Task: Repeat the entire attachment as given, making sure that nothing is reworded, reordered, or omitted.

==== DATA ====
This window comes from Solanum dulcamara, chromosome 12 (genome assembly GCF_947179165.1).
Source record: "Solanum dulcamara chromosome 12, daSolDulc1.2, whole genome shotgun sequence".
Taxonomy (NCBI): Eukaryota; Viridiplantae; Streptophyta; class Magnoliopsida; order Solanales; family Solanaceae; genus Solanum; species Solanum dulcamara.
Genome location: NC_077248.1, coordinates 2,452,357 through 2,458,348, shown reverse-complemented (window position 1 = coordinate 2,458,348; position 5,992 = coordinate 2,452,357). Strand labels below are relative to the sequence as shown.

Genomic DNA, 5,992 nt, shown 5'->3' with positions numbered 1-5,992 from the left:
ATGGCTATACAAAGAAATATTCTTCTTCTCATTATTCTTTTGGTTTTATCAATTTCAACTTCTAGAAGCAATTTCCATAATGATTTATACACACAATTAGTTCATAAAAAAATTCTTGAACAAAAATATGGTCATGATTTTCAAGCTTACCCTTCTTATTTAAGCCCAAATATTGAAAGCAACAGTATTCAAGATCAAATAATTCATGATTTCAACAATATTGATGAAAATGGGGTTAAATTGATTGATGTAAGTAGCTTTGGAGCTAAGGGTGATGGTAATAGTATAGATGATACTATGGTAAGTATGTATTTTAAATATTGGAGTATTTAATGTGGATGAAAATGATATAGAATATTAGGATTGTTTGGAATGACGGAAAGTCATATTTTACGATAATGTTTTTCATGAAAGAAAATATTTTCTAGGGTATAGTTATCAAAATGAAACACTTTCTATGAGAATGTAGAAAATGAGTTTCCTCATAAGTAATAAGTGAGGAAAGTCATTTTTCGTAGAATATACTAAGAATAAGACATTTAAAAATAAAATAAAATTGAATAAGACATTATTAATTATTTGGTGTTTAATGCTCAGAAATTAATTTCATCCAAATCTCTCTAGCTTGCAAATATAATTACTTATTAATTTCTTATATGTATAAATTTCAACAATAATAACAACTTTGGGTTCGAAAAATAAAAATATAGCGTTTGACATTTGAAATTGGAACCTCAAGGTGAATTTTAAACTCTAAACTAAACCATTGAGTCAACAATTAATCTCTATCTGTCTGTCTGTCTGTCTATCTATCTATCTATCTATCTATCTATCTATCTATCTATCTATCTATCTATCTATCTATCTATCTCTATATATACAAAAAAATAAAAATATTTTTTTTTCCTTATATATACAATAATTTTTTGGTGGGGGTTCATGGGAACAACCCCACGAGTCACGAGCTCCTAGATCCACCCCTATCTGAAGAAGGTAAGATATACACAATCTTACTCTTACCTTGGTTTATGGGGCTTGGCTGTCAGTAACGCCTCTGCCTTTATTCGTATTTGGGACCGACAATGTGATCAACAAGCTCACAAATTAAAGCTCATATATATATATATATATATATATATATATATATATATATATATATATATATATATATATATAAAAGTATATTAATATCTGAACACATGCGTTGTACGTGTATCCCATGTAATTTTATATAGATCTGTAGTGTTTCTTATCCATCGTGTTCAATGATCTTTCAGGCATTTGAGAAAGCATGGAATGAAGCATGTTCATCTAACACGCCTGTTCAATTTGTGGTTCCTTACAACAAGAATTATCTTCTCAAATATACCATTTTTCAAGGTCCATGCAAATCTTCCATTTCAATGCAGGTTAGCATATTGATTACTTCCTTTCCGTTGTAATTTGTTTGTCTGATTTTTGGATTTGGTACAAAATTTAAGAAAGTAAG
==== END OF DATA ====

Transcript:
This window comes from Solanum dulcamara, chromosome 12 (genome assembly GCF_947179165.1).
Source record: "Solanum dulcamara chromosome 12, daSolDulc1.2, whole genome shotgun sequence".
Taxonomy (NCBI): Eukaryota; Viridiplantae; Streptophyta; class Magnoliopsida; order Solanales; family Solanaceae; genus Solanum; species Solanum dulcamara.
Genome location: NC_077248.1, coordinates 2,452,357 through 2,458,348, shown reverse-complemented (window position 1 = coordinate 2,458,348; position 5,992 = coordinate 2,452,357). Strand labels below are relative to the sequence as shown.

Genomic DNA, 5,992 nt, shown 5'->3' with positions numbered 1-5,992 from the left:
ATGGCTATACAAAGAAATATTCTTCTTCTCATTATTCTTTTGGTTTTATCAATTTCAACTTCTAGAAGCAATTTCCATAATGATTTATACACACAATTAGTTCATAAAAAAATTCTTGAACAAAAATATGGTCATGATTTTCAAGCTTACCCTTCTTATTTAAGCCCAAATATTGAAAGCAACAGTATTCAAGATCAAATAATTCATGATTTCAACAATATTGATGAAAATGGGGTTAAATTGATTGATGTAAGTAGCTTTGGAGCTAAGGGTGATGGTAATAGTATAGATGATACTATGGTAAGTATGTATTTTAAATATTGGAGTATTTAATGTGGATGAAAATGATATAGAATATTAGGATTGTTTGGAATGACGGAAAGTCATATTTTACGATAATGTTTTTCATGAAAGAAAATATTTTCTAGGGTATAGTTATCAAAATGAAACACTTTCTATGAGAATGTAGAAAATGAGTTTCCTCATAAGTAATAAGTGAGGAAAGTCATTTTTCGTAGAATATACTAAGAATAAGACATTTAAAAATAAAATAAAATTGAATAAGACATTATTAATTATTTGGTGTTTAATGCTCAGAAATTAATTTCATCCAAATCTCTCTAGCTTGCAAATATAATTACTTATTAATTTCTTATATGTATAAATTTCAACAATAATAACAACTTTGGGTTCGAAAAATAAAAATATAGCGTTTGACATTTGAAATTGGAACCTCAAGGTGAATTTTAAACTCTAAACTAAACCATTGAGTCAACAATTAATCTCTATCTGTCTGTCTGTCTGTCTATCTATCTATCTATCTATCTATCTATCTATCTATCTATCTATCTATCTATCTATCTATCTATCTCTATATATACAAAAAAATAAAAATATTTTTTTTTCCTTATATATACAATAATTTTTTGGTGGGGGTTCATGGGAACAACCCCACGAGTCACGAGCTCCTAGATCCACCCCTATCTGAAGAAGGTAAGATATACACAATCTTACTCTTACCTTGGTTTATGGGGCTTGGCTGTCAGTAACGCCTCTGCCTTTATTCGTATTTGGGACCGACAATGTGATCAACAAGCTCACAAATTAAAGCTCATATATATATATATATATATATATATATATATATATATATATATATATATATATATATATATAAAAGTATATTAATATCTGAACACATGCGTTGTACGTGTATCCCATGTAATTTTATATAGATCTGTAGTGTTTCTTATCCATCGTGTTCAATGATCTTTCAGGCATTTGAGAAAGCATGGAATGAAGCATGTTCATCTAACACGCCTGTTCAATTTGTGGTTCCTTACAACAAGAATTATCTTCTCAAATATACCATTTTTCAAGGTCCATGCAAATCTTCCATTTCAATGCAGGTTAGCATATTGATTACTTCCTTTCCGTTGTAATTTGTTTGTCTGATTTTTGGATTTGGTACAAAATTTAAGAAAGTAAG